A-weema-weh, a-weema-weh …
While we debated our options for escape in case of attack (hide under the jeep?), TJ hopped into the driver’s seat and with a little more maneuvering got the vehicle unstuck. “OK, let’s go!” He waved us back to our seats and AT put the jack away.
As we bounced through the meadow looking for spoor, a voice came over the radio. TJ grabbed the receiver from the dashboard and spoke with the person on the other end.
Cheetahs! … A mother and her ten-month-old daughter … at a watering hole nearby. “Hold on, everyone!” said TJ.
AT and TJ took us right to the pair. TJ explained that the mother was teaching her daughter to hunt. On the menu today was red lechwe. With forelegs noticeably shorter than their hind legs, lechwes are antelopes designed to escape the jaws of lions and cheetahs and what have you in swampy places like the Okavango Delta.
Our young upstart hadn’t yet mastered the skill of stealth. She was eager and obvious and made rookie mistakes like charging too soon. Patience was the key. For the cats and for us. We all sat silently, waiting and watching, waiting and watching.
Then, BAM! Like spotted rockets they flew across the meadow, closing the hundred-yard gap between them and the herd within seconds. Ears back, heads low, muscles turgid. These cats, the fastest land animals on earth, bookended a young lechwe and culled it from the group.
By now another jeep of safari-goers had pulled up and we all watched the scene like spectators at a boxing match. When the mom lunged onto the antelope, who was kicking and splashing for its life, everyone cheered. For a while all we could see were hooves, legs, and waterworks. As the mom pinned the lechwe down by its neck, the daughter looked on until breakfast finally gave up the fight and dropped its head into the marsh.
That was the apprentice’s cue to bite into the lechwe’s rump, making several tears in the hide until finally she was able to make purchase on a piece of flesh. Meanwhile, half a dozen ewes stood in a semicircle just a few hundred feet away from the kill. In the middle, and a bit forward of the group, a ram stomped and huffed as his former herd mate morphed into a morning meal.
Now … I know this is how nature works. In the end we eat and we are eaten, every single one of us, by maggots or wild animals or bacteria or whatever. And that makes sense, scientifically speaking. So why were tears creeping down my cheeks? Here was everyone happy for the cheetahs. I was happy for them too. But there was something disturbing about the way the other antelopes just stood there and looked on, scraping the ground with their hooves. And that ram … he was mad! Or so it seemed. Of course, I have no idea what any of them were thinking. Or if they even do think. Maybe what goes through their heads is just …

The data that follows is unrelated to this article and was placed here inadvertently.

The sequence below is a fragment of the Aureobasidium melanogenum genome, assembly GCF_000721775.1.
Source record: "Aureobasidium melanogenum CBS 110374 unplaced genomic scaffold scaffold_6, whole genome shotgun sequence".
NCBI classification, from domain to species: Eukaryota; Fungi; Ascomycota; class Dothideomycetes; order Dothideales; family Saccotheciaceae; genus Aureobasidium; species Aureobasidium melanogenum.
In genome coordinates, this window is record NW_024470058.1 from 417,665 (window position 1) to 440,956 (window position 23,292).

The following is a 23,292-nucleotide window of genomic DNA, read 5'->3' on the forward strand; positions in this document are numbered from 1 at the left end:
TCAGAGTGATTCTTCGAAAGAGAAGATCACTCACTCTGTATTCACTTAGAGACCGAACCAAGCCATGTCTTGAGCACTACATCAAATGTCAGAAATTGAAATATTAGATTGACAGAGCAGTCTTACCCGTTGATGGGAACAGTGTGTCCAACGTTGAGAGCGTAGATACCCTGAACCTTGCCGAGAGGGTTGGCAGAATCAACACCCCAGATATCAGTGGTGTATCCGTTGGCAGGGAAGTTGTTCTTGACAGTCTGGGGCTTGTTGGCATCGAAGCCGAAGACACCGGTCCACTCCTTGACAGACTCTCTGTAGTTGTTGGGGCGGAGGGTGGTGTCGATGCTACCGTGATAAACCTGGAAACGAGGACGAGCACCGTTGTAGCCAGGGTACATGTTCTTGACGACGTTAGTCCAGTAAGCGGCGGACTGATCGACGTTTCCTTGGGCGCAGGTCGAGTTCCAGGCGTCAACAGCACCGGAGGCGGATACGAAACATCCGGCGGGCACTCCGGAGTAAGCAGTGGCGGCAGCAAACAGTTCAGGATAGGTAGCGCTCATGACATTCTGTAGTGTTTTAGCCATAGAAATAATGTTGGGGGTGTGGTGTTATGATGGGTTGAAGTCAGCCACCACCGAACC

a-weema-weh, a-weema-weh …
Later that evening, our last one in Botswana, we lingered at the dinner table sharing stories and laughs. TJ indulged us with tales from his job and even a few things about his personal life, like that he had a young daughter at home who longed to have a puppy. A German Shepherd.
I asked if he ever felt scared walking at night with killer animals all around. “I am not afraid of animals,” he said. “I know the bush. I grew up with these animals. If you are a coward, you cannot walk alone at night. But if you are a man you can. A real man can walk alone.”
“You sound like Moz,” I said, resisting the urge to roll my eyes.
He laughed. “Maybe, but I would also be sure to take the shortest route and avoid confrontation … always.”
“Do you have a favorite animal? Any that you admire or feel a kinship with?”
“No, not really,” he said. “I don’t think of the wild animals here that way. They are just part of the environment, part of everyday life. My favorite animal is the house cat.”
“Are you serious?” I asked.
“Yes! I like that they are independent and intelligent but they still let you pet them. My daughter, though, she wants a puppy, so we will have a dog … eventually.”
Without further ado, I whipped out my iPhone. As TJ swiped through photos of my own house cat, oohing and ahhing and chuckling, I thought about how I would soon be home showing my friends photos of TJ’s cat … the one sleeping in the long grass somewhere, engorged with rotting elephant head.